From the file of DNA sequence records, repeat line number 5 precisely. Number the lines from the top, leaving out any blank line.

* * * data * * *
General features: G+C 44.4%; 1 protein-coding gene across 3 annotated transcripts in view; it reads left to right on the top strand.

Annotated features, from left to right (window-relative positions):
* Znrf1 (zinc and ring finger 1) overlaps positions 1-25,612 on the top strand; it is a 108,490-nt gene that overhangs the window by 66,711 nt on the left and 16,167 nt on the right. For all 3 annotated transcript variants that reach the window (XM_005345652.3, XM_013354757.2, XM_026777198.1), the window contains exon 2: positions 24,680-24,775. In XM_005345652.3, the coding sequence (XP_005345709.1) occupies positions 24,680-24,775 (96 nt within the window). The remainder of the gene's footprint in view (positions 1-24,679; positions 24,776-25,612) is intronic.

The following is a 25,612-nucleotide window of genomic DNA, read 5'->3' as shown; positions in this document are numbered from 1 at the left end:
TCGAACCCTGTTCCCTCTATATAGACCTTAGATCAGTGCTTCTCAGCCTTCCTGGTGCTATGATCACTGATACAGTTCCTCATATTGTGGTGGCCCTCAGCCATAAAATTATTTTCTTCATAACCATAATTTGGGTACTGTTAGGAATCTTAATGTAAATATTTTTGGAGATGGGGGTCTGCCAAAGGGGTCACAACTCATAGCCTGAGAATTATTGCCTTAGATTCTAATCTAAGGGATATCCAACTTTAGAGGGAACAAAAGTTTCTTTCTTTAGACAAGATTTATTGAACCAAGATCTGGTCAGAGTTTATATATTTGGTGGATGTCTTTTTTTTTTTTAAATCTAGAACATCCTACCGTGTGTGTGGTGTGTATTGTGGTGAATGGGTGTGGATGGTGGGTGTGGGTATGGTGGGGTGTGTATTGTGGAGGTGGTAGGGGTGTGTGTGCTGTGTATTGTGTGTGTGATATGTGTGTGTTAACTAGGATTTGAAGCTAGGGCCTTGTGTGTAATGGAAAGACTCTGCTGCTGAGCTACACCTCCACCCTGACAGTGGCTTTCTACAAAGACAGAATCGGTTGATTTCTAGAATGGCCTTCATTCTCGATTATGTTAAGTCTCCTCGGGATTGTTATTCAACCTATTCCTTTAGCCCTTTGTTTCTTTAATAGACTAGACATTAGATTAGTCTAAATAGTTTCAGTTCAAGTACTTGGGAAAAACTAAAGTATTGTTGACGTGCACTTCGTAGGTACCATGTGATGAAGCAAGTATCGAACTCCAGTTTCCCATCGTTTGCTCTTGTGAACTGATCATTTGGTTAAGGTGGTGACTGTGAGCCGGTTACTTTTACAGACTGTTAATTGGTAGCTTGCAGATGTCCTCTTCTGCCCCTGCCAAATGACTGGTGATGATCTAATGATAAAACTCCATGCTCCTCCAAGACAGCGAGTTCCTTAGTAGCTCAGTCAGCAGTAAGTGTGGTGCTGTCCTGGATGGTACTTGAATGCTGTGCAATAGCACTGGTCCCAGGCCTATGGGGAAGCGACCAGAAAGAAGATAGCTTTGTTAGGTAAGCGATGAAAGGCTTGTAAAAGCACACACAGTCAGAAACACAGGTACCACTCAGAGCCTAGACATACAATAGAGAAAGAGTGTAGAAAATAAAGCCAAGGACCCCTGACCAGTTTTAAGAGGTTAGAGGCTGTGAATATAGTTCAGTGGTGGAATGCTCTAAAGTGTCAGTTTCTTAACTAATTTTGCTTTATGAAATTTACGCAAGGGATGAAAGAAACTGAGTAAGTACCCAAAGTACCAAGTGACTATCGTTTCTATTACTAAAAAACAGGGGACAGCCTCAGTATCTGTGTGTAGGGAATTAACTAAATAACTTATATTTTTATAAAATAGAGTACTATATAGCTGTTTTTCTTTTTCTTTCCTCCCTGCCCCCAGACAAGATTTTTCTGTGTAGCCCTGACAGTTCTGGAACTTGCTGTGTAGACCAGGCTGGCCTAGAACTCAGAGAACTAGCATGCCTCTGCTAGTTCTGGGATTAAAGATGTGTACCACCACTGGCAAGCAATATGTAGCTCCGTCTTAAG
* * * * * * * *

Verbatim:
TCGAACCCTGTTCCCTCTATATAGACCTTAGATCAGTGCTTCTCAGCCTTCCTGGTGCTATGATCACTGATACAGTTCCTCATATTGTGGTGGCCCTCAGCCATAAAATTATTTTCTTCATAACCATAATTTGGGTACTGTTAGGAATCTTAATGTAAATATTTTTGGAGATGGGGGTCTGCCAAAGGGGTCACAACTCATAGCCTGAGAATTATTGCCTTAGATTCTAATCTAAGGGATATCCAACTTTAGAGGGAACAAAAGTTTCTTTCTTTAGACAAGATTTATTGAACCAAGATCTGGTCAGAGTTTATATATTTGGTGGATGTCTTTTTTTTTTTTAAATCTAGAACATCCTACCGTGTGTGTGGTGTGTATTGTGGTGAATGGGTGTGGATGGTGGGTGTGGGTATGGTGGGGTGTGTATTGTGGAGGTGGTAGGGGTGTGTGTGCTGTGTATTGTGTGTGTGATATGTGTGTGTTAACTAGGATTTGAAGCTAGGGCCTTGTGTGTAATGGAAAGACTCTGCTGCTGAGCTACACCTCCACCCTGACAGTGGCTTTCTACAAAGACAGAATCGGTTGATTTCTAGAATGGCCTTCATTCTCGATTATGTTAAGTCTCCTCGGGATTGTTATTCAACCTATTCCTTTAGCCCTTTGTTTCTTTAATAGACTAGACATTAGATTAGTCTAAATAGTTTCAGTTCAAGTACTTGGGAAAAACTAAAGTATTGTTGACGTGCACTTCGTAGGTACCATGTGATGAAGCAAGTATCGAACTCCAGTTTCCCATCGTTTGCTCTTGTGAACTGATCATTTGGTTAAGGTGGTGACTGTGAGCCGGTTACTTTTACAGACTGTTAATTGGTAGCTTGCAGATGTCCTCTTCTGCCCCTGCCAAATGACTGGTGATGATCTAATGATAAAACTCCATGCTCCTCCAAGACAGCGAGTTCCTTAGTAGCTCAGTCAGCAGTAAGTGTGGTGCTGTCCTGGATGGTACTTGAATGCTGTGCAATAGCACTGGTCCCAGGCCTATGGGGAAGCGACCAGAAAGAAGATAGCTTTGTTAGGTAAGCGATGAAAGGCTTGTAAAAGCACACACAGTCAGAAACACAGGTACCACTCAGAGCCTAGACATACAATAGAGAAAGAGTGTAGAAAATAAAGCCAAGGACCCCTGACCAGTTTTAAGAGGTTAGAGGCTGTGAATATAGTTCAGTGGTGGAATGCTCTAAAGTGTCAGTTTCTTAACTAATTTTGCTTTATGAAATTTACGCAAGGGATGAAAGAAACTGAGTAAGTACCCAAAGTACCAAGTGACTATCGTTTCTATTACTAAAAAACAGGGGACAGCCTCAGTATCTGTGTGTAGGGAATTAACTAAATAACTTATATTTTTATAAAATAGAGTACTATATAGCTGTTTTTCTTTTTCTTTCCTCCCTGCCCCCAGACAAGATTTTTCTGTGTAGCCCTGACAGTTCTGGAACTTGCTGTGTAGACCAGGCTGGCCTAGAACTCAGAGAACTAGCATGCCTCTGCTAGTTCTGGGATTAAAGATGTGTACCACCACTGGCAAGCAATATGTAGCTCCGTCTTAAG